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Inventory Management Techniques and Concepts

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Inventory Management Techniques and Concepts

Inventory management is an essential part of every business that sells a physical product. If a business runs out of inventory, they lose their ability to make money. But, the other side is having too much inventory that could potentially never be purchased, and increase storage costs. A product design can change and the business could be left with a bunch of outdated, worthless inventory.

Properly managing inventory helps balance the scale of having enough inventory to send to customers, and not having too much stock. In 2021, we’ve seen how a disruption in the supply chain can cause significant problems, and increased prices for consumers.

In this post, we’ll explain the different techniques and concepts that manufacturers and businesses use to manage their inventory.

What is inventory management?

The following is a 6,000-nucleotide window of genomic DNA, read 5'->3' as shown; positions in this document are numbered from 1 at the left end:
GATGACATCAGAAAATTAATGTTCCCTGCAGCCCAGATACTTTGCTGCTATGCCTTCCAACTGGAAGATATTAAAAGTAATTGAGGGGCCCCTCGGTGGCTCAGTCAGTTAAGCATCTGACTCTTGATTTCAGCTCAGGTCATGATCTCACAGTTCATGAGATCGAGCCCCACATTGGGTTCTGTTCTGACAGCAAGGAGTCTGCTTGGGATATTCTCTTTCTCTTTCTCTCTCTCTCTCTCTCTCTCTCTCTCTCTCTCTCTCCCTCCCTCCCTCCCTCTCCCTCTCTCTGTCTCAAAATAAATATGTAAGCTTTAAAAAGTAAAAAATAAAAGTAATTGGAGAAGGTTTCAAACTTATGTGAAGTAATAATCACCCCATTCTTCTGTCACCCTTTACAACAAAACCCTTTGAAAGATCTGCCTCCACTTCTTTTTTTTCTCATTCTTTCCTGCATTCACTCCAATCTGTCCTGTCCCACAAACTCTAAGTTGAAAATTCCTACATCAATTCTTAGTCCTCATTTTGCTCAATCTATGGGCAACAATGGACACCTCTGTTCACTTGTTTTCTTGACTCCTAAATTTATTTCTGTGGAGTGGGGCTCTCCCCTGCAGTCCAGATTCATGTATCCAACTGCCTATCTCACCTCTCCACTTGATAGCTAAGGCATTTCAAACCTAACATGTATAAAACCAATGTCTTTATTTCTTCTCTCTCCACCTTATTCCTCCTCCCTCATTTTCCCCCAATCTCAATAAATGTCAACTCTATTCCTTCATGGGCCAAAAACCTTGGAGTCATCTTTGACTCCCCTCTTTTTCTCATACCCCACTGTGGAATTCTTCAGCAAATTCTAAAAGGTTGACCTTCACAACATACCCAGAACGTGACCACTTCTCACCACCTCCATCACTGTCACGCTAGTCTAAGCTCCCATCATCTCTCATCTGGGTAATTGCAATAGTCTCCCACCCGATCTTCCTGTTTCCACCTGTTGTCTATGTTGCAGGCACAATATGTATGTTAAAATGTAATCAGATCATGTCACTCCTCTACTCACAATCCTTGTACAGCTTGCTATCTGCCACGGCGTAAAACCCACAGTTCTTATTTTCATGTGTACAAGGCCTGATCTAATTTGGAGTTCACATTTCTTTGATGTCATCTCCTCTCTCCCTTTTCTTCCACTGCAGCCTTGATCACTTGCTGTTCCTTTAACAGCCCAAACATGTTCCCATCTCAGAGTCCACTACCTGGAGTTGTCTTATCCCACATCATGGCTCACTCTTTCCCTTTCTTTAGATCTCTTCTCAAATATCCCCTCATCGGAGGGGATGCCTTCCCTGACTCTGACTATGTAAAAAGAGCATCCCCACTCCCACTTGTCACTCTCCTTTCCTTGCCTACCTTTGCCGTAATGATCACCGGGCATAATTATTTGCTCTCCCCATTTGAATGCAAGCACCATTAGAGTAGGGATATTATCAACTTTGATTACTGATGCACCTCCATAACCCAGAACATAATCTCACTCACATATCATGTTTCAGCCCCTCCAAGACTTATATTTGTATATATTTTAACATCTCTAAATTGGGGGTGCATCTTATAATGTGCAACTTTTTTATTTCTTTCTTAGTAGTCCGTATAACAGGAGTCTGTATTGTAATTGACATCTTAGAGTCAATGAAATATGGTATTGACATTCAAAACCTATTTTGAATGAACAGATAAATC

Inventory management is a system that tracks inventory—raw materials, unfinished goods, and finished goods—from start to finish. An inventory management software can track everything from material purchases and inventory costs to the sale of finished products to ensure a business has everything they need to function.

The goal of inventory management is to increase the efficiency of a business. A company becomes more profitable and reduces waste when they know exactly what to order, when to order it, and how much to order. Of course, there isn’t a flawless system, but businesses can take steps to improve supply chain processes and reduce wasted resources.

Why is inventory management important?

Proper inventory management is essential for the longevity of every product-based business. Running out or running too low on inventory can cause a business to lose money and put extra strain on customer relationships. If a business’s inventory doesn’t match the current customer demands, you can expect lots of issues.